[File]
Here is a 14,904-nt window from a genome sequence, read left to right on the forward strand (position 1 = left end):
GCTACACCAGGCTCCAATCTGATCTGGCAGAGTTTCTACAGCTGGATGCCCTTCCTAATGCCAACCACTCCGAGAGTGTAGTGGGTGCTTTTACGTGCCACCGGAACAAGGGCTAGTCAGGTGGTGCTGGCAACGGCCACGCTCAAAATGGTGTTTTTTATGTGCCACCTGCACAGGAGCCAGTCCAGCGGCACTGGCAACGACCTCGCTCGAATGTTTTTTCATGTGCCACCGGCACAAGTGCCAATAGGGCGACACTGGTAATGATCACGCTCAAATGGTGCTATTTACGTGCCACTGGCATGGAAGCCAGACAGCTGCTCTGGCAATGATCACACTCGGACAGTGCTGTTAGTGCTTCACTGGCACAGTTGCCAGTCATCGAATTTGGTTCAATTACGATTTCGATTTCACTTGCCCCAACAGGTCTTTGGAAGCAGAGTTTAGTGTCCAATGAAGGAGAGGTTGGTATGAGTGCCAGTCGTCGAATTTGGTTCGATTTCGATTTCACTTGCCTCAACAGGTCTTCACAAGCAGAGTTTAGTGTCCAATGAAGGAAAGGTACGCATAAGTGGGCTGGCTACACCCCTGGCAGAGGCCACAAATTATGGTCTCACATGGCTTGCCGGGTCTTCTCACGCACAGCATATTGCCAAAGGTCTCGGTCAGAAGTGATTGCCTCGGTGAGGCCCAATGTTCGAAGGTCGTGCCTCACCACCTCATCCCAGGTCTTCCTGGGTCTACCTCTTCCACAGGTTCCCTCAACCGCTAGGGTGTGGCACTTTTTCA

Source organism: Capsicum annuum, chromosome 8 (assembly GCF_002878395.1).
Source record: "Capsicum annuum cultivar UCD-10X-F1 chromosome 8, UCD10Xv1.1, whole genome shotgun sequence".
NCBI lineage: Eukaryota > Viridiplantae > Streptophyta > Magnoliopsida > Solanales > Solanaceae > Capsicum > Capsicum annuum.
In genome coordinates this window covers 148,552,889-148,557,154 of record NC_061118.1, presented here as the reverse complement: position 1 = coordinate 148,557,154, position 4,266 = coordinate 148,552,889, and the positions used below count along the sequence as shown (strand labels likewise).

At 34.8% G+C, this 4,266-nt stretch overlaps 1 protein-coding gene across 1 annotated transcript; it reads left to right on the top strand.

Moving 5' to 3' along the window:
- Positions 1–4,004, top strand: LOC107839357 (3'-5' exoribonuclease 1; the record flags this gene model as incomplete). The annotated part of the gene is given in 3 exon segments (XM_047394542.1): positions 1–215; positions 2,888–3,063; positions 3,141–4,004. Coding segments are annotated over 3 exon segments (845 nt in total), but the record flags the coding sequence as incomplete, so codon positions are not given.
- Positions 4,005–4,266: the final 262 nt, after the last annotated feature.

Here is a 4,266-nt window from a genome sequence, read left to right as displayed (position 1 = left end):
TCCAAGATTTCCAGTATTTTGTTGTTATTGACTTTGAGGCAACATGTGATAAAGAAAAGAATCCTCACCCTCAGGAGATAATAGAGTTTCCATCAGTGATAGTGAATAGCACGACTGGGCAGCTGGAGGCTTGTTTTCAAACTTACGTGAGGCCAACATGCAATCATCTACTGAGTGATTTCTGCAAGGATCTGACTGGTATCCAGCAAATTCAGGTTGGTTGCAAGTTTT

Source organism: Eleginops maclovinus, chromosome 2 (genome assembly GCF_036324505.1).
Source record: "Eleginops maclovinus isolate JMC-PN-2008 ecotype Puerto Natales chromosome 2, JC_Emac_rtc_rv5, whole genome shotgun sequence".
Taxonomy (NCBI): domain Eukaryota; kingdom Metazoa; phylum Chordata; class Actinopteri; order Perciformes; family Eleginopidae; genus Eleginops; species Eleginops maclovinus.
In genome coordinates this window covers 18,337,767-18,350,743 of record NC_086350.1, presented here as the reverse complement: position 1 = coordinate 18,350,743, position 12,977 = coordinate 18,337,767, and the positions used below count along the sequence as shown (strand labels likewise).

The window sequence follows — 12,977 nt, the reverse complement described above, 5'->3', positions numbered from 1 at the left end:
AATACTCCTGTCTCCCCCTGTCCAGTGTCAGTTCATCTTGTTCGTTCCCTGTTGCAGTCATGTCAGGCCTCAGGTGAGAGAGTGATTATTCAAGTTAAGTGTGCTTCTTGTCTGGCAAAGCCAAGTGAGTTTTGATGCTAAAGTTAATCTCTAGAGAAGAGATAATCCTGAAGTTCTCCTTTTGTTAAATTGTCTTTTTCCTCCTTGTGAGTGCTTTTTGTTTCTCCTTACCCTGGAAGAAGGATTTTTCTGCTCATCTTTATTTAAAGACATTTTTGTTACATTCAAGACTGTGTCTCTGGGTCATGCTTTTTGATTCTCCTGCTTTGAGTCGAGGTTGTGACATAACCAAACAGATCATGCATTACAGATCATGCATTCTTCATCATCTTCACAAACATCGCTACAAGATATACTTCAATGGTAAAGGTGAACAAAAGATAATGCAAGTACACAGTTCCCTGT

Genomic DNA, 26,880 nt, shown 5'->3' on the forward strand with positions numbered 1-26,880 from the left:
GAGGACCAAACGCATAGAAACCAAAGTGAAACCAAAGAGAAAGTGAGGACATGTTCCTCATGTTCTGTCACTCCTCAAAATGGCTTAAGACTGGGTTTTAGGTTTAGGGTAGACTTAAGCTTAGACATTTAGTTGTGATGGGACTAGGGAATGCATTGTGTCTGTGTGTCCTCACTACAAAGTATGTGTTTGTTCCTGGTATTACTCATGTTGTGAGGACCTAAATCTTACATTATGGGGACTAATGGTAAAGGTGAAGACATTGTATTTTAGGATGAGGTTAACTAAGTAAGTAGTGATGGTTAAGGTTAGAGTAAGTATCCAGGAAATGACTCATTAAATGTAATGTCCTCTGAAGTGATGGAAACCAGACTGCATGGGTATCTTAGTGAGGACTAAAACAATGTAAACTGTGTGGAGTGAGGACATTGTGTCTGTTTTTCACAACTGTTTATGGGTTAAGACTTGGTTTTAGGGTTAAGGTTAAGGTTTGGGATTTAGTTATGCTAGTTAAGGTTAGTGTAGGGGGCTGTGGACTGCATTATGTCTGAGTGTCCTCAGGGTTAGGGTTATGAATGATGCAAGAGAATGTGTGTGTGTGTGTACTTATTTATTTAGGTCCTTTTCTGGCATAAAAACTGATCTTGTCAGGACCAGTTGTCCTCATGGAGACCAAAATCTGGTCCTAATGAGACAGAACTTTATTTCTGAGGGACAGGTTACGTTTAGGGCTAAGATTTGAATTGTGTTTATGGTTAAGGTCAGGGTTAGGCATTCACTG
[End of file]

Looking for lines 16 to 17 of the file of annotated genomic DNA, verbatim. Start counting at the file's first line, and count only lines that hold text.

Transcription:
In genome coordinates this window covers 18,337,767-18,350,743 of record NC_086350.1, presented here as the reverse complement: position 1 = coordinate 18,350,743, position 12,977 = coordinate 18,337,767, and the positions used below count along the sequence as shown (strand labels likewise).

The window sequence follows — 12,977 nt, the reverse complement described above, 5'->3', positions numbered from 1 at the left end: